This letter is part of our inaugural editorial series, “Letter to Myself,” in which we asked 40 remarkable queer people to write a note to their younger selves.
Congratulations on coming out.
Really, I should say congratulations on being outed. You have known for a long time that you were gay, but finally, you are embracing it. You are also learning what it’s like to be black in America.
You were suspended from a prestigious school for a fight, but the other gentleman was not—though it takes two to tango and it’s on camera. White privilege is something you have learned and were blinded by. You are now embracing four minority distinctions: Gay. Black. Black Male. And Affluent Gay Black Male. Why do I put them all together? Because Zeke, you are born into greatness. Much is expected of those who it’s given to. No matter how much pain and oppression you take on, no matter the physical and mental scars you will face, hold your head up high and know that you have a purpose. For myself, I am just finding that purpose and the details of it will upset you—even though you may have an idea from a past memory of what it is.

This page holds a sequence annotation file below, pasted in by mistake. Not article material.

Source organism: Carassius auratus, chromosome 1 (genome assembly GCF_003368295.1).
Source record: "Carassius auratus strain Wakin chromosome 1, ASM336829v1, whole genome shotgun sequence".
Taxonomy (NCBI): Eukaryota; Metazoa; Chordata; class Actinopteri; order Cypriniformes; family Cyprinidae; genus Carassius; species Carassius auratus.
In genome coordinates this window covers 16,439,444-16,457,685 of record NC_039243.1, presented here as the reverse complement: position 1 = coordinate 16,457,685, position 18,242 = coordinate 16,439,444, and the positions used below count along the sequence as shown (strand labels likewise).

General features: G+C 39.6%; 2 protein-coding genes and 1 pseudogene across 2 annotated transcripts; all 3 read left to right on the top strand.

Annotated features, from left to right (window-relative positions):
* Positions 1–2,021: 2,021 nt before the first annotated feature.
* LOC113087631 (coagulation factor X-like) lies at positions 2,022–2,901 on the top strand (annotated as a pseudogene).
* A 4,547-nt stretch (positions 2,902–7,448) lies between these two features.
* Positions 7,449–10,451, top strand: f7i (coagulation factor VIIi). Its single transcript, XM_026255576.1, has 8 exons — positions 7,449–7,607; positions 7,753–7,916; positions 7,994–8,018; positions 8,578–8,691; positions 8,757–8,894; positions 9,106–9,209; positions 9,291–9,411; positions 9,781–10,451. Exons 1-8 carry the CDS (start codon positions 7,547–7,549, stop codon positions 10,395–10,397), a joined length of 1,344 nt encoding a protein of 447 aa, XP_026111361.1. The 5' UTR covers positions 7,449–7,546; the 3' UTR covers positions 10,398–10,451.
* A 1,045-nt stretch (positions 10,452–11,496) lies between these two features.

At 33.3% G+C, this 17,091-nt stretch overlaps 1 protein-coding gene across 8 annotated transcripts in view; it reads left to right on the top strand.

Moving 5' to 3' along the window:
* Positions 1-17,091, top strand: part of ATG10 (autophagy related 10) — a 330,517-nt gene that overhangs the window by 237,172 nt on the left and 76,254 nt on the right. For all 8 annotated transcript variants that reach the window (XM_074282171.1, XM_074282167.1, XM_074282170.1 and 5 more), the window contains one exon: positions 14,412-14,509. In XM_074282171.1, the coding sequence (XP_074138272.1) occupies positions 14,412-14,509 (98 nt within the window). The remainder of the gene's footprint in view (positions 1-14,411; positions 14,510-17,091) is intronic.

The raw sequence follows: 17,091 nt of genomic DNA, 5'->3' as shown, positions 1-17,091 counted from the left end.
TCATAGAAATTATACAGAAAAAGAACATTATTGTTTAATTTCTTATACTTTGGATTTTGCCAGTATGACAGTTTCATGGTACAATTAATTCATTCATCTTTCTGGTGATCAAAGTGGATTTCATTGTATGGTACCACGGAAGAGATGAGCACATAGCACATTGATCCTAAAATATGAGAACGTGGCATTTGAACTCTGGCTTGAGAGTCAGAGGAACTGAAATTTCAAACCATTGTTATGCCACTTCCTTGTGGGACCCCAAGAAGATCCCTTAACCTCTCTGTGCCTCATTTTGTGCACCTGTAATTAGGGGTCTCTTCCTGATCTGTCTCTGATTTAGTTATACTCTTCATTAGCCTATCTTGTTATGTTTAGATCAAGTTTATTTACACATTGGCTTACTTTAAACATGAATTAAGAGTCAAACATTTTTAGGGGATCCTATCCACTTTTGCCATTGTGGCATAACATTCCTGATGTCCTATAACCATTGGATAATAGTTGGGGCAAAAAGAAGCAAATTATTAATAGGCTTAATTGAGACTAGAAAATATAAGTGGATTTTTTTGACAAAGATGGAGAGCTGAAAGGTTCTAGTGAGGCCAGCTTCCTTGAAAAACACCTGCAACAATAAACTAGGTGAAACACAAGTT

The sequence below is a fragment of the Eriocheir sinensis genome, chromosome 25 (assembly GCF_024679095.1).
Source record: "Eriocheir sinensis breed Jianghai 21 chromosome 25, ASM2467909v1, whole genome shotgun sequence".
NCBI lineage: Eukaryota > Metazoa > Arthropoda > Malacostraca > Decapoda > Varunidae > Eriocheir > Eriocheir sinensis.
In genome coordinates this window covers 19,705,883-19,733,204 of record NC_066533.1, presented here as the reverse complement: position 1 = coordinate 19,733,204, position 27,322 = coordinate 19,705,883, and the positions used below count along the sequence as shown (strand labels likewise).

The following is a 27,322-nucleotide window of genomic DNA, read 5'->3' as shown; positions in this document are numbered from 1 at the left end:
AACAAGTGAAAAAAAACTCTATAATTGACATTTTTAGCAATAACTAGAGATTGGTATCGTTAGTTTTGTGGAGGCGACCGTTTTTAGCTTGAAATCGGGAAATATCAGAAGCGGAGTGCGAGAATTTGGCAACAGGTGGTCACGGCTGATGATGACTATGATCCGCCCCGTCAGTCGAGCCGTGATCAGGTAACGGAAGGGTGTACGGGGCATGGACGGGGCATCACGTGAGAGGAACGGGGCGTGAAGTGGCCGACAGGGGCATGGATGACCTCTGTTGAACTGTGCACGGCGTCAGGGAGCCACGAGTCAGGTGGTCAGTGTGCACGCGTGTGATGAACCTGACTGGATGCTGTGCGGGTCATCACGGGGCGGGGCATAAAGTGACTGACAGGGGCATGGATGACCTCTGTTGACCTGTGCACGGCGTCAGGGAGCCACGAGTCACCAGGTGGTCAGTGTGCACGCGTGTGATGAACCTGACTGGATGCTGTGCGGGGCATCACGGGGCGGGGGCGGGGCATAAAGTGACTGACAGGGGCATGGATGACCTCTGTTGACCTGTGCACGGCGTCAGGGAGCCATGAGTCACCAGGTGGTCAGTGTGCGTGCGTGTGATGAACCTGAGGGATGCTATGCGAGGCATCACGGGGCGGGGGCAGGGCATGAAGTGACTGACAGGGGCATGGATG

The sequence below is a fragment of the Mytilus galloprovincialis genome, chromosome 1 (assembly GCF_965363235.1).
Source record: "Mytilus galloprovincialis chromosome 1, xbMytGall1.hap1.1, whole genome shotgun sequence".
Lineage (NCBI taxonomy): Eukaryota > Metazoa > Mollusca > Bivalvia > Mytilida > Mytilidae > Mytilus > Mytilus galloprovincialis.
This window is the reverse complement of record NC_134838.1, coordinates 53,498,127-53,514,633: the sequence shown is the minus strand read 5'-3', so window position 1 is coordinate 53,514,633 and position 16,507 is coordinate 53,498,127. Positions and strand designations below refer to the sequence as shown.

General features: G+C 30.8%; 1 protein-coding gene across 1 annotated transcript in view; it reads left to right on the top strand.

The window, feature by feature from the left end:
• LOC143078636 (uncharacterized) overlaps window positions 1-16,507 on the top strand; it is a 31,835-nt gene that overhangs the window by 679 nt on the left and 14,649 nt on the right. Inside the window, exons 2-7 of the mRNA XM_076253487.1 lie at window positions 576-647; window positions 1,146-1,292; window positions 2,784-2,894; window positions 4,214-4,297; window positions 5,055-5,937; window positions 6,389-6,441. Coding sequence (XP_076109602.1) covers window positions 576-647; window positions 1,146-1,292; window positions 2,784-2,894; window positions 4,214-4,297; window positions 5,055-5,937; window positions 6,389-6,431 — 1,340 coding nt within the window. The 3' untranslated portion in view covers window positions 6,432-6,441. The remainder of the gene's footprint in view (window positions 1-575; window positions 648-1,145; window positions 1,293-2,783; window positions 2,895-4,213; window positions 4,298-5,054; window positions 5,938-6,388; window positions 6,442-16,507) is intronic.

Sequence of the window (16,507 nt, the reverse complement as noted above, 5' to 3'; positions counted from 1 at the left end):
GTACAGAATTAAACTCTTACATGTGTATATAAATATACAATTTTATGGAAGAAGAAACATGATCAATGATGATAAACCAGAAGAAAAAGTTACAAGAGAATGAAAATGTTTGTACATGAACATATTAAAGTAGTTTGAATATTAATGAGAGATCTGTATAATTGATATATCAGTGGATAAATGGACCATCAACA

Music is our passion, but love is our gift. Remember to lean on family. My greatest mistake is not leaning on family. Family will never break. Friends will. Some friends expect a give-and-take, but you, Zeke, are a giver. When it’s time to lean on someone to protect you, you can only save yourself. But family will always figure out a way to get you.
Listen to your mother. Honor your father. Respect your sister and feel the embrace of your family.
Zeke Thomas is the first male spokesperson for the National Sexual Violence Resource Center.
Read more letters here.